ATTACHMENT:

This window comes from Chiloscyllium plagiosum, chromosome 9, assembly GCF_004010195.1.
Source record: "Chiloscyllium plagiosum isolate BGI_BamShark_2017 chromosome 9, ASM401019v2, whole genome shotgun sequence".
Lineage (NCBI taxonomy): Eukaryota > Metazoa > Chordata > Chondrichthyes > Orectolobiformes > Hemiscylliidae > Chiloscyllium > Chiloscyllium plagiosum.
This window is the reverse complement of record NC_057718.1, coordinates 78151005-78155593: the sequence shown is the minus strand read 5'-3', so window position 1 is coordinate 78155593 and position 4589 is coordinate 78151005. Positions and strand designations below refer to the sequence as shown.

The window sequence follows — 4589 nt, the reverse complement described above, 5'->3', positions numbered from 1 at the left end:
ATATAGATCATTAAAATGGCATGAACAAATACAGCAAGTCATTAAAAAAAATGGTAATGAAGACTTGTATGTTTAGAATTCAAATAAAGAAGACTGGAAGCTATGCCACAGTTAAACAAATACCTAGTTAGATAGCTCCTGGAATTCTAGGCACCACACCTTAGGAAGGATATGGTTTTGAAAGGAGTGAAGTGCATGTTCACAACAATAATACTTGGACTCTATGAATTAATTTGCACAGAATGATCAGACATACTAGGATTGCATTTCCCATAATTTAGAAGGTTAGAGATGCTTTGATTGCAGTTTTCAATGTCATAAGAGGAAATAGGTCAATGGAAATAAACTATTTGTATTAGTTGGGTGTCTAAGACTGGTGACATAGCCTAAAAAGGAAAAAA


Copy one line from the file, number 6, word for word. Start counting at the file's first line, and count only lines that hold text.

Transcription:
ATATAGATCATTAAAATGGCATGAACAAATACAGCAAGTCATTAAAAAAAATGGTAATGAAGACTTGTATGTTTAGAATTCAAATAAAGAAGACTGGAAGCTATGCCACAGTTAAACAAATACCTAGTTAGATAGCTCCTGGAATTCTAGGCACCACACCTTAGGAAGGATATGGTTTTGAAAGGAGTGAAGTGCATGTTCACAACAATAATACTTGGACTCTATGAATTAATTTGCACAGAATGATCAGACATACTAGGATTGCATTTCCCATAATTTAGAAGGTTAGAGATGCTTTGATTGCAGTTTTCAATGTCATAAGAGGAAATAGGTCAATGGAAATAAACTATTTGTATTAGTTGGGTGTCTAAGACTGGTGACATAGCCTAAAAAGGAAAAAA